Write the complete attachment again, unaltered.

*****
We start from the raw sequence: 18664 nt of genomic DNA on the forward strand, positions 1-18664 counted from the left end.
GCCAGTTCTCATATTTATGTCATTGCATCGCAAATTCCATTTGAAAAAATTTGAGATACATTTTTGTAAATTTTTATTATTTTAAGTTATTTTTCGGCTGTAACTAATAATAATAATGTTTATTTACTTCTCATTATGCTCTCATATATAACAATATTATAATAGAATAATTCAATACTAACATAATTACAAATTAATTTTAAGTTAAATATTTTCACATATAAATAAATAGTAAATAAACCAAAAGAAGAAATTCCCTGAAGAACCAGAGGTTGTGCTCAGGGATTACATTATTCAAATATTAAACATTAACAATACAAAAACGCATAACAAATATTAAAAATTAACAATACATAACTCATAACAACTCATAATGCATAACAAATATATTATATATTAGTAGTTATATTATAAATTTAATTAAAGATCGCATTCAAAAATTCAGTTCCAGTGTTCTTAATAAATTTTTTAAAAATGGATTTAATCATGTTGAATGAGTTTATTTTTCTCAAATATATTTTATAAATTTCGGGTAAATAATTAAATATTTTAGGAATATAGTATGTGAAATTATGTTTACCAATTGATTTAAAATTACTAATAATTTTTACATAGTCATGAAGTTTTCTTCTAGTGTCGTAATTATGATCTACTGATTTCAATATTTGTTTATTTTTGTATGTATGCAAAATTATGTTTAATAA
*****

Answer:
We start from the raw sequence: 18664 nt of genomic DNA on the forward strand, positions 1-18664 counted from the left end.
GCCAGTTCTCATATTTATGTCATTGCATCGCAAATTCCATTTGAAAAAATTTGAGATACATTTTTGTAAATTTTTATTATTTTAAGTTATTTTTCGGCTGTAACTAATAATAATAATGTTTATTTACTTCTCATTATGCTCTCATATATAACAATATTATAATAGAATAATTCAATACTAACATAATTACAAATTAATTTTAAGTTAAATATTTTCACATATAAATAAATAGTAAATAAACCAAAAGAAGAAATTCCCTGAAGAACCAGAGGTTGTGCTCAGGGATTACATTATTCAAATATTAAACATTAACAATACAAAAACGCATAACAAATATTAAAAATTAACAATACATAACTCATAACAACTCATAATGCATAACAAATATATTATATATTAGTAGTTATATTATAAATTTAATTAAAGATCGCATTCAAAAATTCAGTTCCAGTGTTCTTAATAAATTTTTTAAAAATGGATTTAATCATGTTGAATGAGTTTATTTTTCTCAAATATATTTTATAAATTTCGGGTAAATAATTAAATATTTTAGGAATATAGTATGTGAAATTATGTTTACCAATTGATTTAAAATTACTAATAATTTTTACATAGTCATGAAGTTTTCTTCTAGTGTCGTAATTATGATCTACTGATTTCAATATTTGTTTATTTTTGTATGTATGCAAAATTATGTTTAATAA